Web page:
It's a story we've heard time and time again and, except for a few deviations to the plot, it's the basic premise for The Best of Me. The latest adaptation of a Nicholas Sparks' (The Notebook, Message in a Bottle) novel stars James Marsden (Xmen: Days of Future Past; Enchanted) and Michelle Monaghan (Due Date; Kiss,kiss, Bang, Bang) as past lovers who meet again 20 years later. Luke Bracey (The November man) and Liana Liberato (If I Stay) play the younger versions of Dawson and Amanda, who we see in a series of flashbacks.
When Dawson and Amanda each receive a phone call that Tuck (Gerald McRaney; The A-Team) , a beloved father figure and mentor to the young couple, has passed away, they find themselves face to face dealing with all the emotions left buried for the past 20 years. Even though time has passed and they are different people with very different lives, they still struggle with the love they feel and the anger, hurt and sorrow that tore them apart so long ago. Ultimately they must once again leave each other but with a different perspective on each other and themselves.
As with every Sparks' story, there is young love and romance ultimately followed by heartache and The Best of Me is no different. If you plan to go to this movie expecting something else, don't bother. There is a working formula that isn't deviated from, including the unhappy ending.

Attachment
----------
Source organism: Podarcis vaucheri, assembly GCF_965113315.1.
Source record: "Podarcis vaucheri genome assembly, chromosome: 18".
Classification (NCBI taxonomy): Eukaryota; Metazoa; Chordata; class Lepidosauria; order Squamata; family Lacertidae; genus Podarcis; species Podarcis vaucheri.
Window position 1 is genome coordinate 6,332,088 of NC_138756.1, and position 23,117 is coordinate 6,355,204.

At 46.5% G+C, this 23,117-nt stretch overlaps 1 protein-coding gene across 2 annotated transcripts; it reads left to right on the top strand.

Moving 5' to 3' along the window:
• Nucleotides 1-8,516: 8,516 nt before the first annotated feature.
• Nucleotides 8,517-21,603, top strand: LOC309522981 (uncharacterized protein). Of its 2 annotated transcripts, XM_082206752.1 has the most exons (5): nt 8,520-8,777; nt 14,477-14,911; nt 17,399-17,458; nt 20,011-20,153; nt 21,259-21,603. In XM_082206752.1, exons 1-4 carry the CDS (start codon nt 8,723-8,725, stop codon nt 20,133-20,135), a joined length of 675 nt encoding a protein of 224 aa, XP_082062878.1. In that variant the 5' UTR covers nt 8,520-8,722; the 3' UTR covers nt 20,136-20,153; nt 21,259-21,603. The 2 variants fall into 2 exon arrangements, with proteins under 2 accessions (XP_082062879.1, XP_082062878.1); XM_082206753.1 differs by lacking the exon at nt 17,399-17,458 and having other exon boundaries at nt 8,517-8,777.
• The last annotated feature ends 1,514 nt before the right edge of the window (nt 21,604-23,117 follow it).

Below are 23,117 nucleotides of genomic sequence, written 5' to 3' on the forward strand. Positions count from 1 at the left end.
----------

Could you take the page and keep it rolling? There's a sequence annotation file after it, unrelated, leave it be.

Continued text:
While I happen to like both Marsden and Monaghan, I didn't particularly like them in this film. It's a little difficult because they are supposed to be the same Dawson and Amanda only older but I felt they lacked some of the intangible that made younger Amanda and Dawson so likeable. While the characters are supposed to develop and change as they grow older and experience life, I still felt a little bit of a disconnect between the older and younger Amanda and Dawson. I also felt Monaghan and Marsden lacked Chemistry which may be which I didn't particularly believe them as the older couple.
Liberato and Bracey, on the other hand were terrific and had tons of chemistry which I think really added to the story. They were so believable as young lovers with a bit of naiveté, it was a pleasure to watch their story develop. Bracey holds his own but the real star of the movie is Liberato; at time vulnerable and childlike while at other times incredibly strong minded and mature. I believe her performance elevated Bracey's bringing him almost up to her level.
Besides Liberato, I enjoyed some of the stunning visuals director Michael Hoffman (Gambit, One Fine Day) provided. The Opening sequence on an oil rig in the middle of the Gulf of Mexico lent itself to majestic views of the open water and Hoffman utilized it beautifully. He also created a flow to the story that isn't choppy or disjointed, which can sometimes happen when jumping between the present and the past.
The Best of me is not great cinema and won't be winning any awards but Liberato is terrific and the photography is beautiful. Otherwise, it's what you would expect from a Nicholas Sparks' film. C